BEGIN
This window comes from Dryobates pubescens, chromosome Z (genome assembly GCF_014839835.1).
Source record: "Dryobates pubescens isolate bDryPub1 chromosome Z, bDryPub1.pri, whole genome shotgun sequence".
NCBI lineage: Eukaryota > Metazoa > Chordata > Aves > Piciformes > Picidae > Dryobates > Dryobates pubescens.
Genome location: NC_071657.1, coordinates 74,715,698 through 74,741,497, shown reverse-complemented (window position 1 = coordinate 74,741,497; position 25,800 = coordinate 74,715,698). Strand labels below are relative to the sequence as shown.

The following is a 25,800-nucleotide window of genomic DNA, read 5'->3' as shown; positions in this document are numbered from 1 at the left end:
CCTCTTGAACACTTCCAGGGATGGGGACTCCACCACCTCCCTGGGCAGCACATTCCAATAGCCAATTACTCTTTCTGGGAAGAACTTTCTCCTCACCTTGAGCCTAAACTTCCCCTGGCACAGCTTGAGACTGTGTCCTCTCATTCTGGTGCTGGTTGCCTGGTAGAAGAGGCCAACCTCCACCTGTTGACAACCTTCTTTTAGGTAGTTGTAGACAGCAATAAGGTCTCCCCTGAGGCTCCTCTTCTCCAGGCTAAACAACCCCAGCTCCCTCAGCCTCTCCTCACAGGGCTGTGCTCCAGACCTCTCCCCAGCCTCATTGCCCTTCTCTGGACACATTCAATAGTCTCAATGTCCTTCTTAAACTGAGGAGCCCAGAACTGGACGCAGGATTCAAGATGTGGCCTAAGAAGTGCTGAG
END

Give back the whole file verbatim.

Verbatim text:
This window comes from Dryobates pubescens, chromosome Z (genome assembly GCF_014839835.1).
Source record: "Dryobates pubescens isolate bDryPub1 chromosome Z, bDryPub1.pri, whole genome shotgun sequence".
NCBI lineage: Eukaryota > Metazoa > Chordata > Aves > Piciformes > Picidae > Dryobates > Dryobates pubescens.
Genome location: NC_071657.1, coordinates 74,715,698 through 74,741,497, shown reverse-complemented (window position 1 = coordinate 74,741,497; position 25,800 = coordinate 74,715,698). Strand labels below are relative to the sequence as shown.

The following is a 25,800-nucleotide window of genomic DNA, read 5'->3' as shown; positions in this document are numbered from 1 at the left end:
CCTCTTGAACACTTCCAGGGATGGGGACTCCACCACCTCCCTGGGCAGCACATTCCAATAGCCAATTACTCTTTCTGGGAAGAACTTTCTCCTCACCTTGAGCCTAAACTTCCCCTGGCACAGCTTGAGACTGTGTCCTCTCATTCTGGTGCTGGTTGCCTGGTAGAAGAGGCCAACCTCCACCTGTTGACAACCTTCTTTTAGGTAGTTGTAGACAGCAATAAGGTCTCCCCTGAGGCTCCTCTTCTCCAGGCTAAACAACCCCAGCTCCCTCAGCCTCTCCTCACAGGGCTGTGCTCCAGACCTCTCCCCAGCCTCATTGCCCTTCTCTGGACACATTCAATAGTCTCAATGTCCTTCTTAAACTGAGGAGCCCAGAACTGGACGCAGGATTCAAGATGTGGCCTAAGAAGTGCTGAG